Campus Talk: Arkansas Tech president recognized for diversity efforts

by Talk Business & Politics staff ([email protected]) 104 views 

Editor’s note: Each Tuesday, Talk Business & Politics provides “Campus Talk,” a recap and roundup of education news.

ARKANSAS TECH PRESIDENT RECOGNIZED FOR DIVERSITY EFFORTS: Dr. Robin E. Bowen, president of Arkansas Tech University, is one of 27 administrators from around the U.S. selected for the 2016 Giving Back Award from Insight Into Diversity magazine, the largest and oldest diversity and inclusion publication in higher education. According to the magazine, recipients were selected based on their “outstanding demonstration of social responsibility, a commitment to charitable services and involvement with students, faculty and staff to serve underrepresented populations.”

Among the initiatives that Arkansas Tech has enacted to serve underrepresented populations under Bowen’s leadership is the establishment of a Department of Diversity and Inclusion within the Office of Student Services. Bowen has also encouraged efforts for Arkansas Tech to engage the growing Hispanic population inside the state, including select tours of the campus offered in Spanish to make the parents and families of prospective students feel more included.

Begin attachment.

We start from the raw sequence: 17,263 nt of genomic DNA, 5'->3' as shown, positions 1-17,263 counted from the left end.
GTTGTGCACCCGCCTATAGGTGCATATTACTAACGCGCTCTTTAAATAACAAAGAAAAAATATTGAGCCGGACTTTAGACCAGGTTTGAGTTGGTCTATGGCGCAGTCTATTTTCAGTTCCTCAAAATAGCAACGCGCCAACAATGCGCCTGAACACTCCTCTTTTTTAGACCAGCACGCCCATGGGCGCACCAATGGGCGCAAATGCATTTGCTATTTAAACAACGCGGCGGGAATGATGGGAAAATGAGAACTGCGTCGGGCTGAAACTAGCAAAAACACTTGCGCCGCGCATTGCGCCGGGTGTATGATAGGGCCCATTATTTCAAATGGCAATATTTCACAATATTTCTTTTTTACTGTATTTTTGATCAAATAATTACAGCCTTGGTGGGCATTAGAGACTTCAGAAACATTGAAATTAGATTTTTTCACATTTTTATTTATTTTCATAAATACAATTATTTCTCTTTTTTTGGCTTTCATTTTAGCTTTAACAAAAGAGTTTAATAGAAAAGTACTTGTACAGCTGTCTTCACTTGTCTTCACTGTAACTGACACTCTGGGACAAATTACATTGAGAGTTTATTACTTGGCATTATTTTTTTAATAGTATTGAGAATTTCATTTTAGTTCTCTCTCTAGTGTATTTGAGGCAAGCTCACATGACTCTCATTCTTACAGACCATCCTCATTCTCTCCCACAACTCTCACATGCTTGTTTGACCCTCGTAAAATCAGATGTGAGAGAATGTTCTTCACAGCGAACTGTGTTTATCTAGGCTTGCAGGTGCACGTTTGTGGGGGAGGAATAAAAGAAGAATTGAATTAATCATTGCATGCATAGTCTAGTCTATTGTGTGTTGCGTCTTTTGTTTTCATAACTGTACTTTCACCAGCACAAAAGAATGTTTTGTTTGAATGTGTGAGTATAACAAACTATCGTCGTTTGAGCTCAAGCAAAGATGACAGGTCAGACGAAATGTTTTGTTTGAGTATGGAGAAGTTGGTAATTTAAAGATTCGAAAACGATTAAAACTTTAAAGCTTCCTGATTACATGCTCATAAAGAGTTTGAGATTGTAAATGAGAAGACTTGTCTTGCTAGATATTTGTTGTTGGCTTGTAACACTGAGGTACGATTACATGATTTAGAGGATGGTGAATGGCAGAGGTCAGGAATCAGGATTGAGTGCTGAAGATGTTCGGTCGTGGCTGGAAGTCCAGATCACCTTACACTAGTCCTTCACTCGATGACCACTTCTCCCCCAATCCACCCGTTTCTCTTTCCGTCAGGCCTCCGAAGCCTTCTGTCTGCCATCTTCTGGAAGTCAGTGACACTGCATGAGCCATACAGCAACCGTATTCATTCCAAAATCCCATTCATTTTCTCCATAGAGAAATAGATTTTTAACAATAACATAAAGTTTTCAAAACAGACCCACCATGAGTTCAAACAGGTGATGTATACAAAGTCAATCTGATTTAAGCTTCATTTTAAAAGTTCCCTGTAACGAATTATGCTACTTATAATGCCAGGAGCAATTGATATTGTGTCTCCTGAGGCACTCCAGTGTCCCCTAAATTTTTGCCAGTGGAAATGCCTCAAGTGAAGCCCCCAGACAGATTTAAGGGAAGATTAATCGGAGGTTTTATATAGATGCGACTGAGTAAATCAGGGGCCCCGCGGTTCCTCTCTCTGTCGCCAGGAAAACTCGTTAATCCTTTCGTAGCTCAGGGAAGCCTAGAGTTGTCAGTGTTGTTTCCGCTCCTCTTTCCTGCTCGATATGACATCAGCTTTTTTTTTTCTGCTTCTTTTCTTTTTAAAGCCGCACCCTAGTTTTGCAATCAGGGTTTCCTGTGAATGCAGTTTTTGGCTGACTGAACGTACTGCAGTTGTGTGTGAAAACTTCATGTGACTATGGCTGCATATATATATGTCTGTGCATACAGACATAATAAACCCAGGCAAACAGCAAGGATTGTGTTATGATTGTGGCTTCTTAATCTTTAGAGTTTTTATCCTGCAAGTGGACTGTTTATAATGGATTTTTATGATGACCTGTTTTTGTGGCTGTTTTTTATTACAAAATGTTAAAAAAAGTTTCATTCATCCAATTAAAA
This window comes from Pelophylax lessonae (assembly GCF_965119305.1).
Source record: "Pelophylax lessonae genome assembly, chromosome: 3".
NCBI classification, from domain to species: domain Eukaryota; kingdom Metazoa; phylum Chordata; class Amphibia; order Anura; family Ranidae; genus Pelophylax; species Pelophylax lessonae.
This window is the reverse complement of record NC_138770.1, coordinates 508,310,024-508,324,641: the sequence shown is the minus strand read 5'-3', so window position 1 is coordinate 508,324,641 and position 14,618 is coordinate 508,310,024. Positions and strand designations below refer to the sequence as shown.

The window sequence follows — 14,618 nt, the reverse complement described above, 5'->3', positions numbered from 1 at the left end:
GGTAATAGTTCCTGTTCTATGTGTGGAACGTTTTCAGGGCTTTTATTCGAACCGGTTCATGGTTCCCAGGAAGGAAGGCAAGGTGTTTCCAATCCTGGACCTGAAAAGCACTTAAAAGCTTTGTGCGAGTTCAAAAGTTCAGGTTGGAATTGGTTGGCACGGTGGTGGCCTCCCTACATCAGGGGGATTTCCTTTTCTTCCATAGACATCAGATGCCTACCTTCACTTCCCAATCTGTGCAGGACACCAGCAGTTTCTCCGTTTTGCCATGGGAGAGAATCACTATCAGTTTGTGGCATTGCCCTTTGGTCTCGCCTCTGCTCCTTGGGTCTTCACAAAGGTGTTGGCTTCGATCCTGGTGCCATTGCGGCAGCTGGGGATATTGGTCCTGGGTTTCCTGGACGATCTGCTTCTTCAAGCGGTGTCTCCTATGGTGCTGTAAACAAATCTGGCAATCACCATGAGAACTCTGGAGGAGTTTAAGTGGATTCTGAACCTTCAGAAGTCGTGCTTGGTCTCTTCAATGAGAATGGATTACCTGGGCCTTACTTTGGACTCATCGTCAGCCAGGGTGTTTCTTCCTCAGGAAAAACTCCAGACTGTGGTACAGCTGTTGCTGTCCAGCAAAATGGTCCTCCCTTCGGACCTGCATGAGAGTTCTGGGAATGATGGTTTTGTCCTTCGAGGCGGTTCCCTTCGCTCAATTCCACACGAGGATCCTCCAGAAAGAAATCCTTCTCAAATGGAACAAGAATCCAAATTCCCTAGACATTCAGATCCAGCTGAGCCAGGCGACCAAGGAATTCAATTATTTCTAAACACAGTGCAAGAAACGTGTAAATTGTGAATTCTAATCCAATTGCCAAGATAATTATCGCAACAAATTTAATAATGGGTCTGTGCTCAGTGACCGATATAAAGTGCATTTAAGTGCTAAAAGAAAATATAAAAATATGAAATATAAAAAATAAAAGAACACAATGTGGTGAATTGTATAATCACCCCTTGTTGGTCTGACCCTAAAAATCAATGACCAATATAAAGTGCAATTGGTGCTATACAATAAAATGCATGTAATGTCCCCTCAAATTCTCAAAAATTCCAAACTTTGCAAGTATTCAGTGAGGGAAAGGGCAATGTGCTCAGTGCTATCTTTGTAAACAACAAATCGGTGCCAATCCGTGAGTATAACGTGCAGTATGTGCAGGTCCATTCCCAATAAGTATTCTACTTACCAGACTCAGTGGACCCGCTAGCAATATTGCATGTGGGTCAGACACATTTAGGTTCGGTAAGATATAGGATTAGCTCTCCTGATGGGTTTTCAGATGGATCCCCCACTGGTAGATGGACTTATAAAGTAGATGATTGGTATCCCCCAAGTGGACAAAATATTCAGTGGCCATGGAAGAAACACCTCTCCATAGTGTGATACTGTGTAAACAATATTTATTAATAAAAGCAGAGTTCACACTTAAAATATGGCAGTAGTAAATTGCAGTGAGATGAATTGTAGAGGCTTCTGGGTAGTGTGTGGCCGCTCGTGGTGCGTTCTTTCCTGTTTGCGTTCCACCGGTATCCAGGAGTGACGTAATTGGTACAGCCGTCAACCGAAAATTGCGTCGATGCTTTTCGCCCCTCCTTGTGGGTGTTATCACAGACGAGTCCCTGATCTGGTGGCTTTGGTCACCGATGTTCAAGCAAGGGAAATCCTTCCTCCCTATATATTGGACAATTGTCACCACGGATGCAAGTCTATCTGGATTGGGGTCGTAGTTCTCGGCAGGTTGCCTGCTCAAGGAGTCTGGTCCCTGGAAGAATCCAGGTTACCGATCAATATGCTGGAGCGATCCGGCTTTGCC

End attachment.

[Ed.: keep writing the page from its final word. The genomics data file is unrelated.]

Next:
CRAINS ENDOW SCHOLARSHIPS AT UA: University of Arkansas alumni Larry and Janett Crain of Searcy are supporting UA business students from Searcy and Conway with an endowed scholarship specifically for graduates from those two high schools. The couple’s $125,000 gift will create the Larry and Janett Crain Endowed Scholarship Fund in the Sam M. Walton College of Business. Recipients must be graduates of Searcy High School or Conway High School with a grade point average of 3.0 or higher and demonstrated financial need. The scholarship will be renewable for four years, as long as the recipient maintains a 3.0 GPA each academic year.

SCALIA’S DEATH AND THE IMPACT ON AFFIRMATIVE ACTION: The Chronicle of Higher Education explores one of the expected cases that will still be considered by the U.S. Supreme Court despite the death of Justice Antonin Scalia. The Fisher v. University of Texas at Austin legal challenge involves a white woman’s assertion that she had been unfairly denied admission to UT because of the campus’s race-conscious admissions policy. Read the analysis from The Chronicle on how this case could still likely be decided even though one of the “lightning rod” critics of affirmative action won’t be there.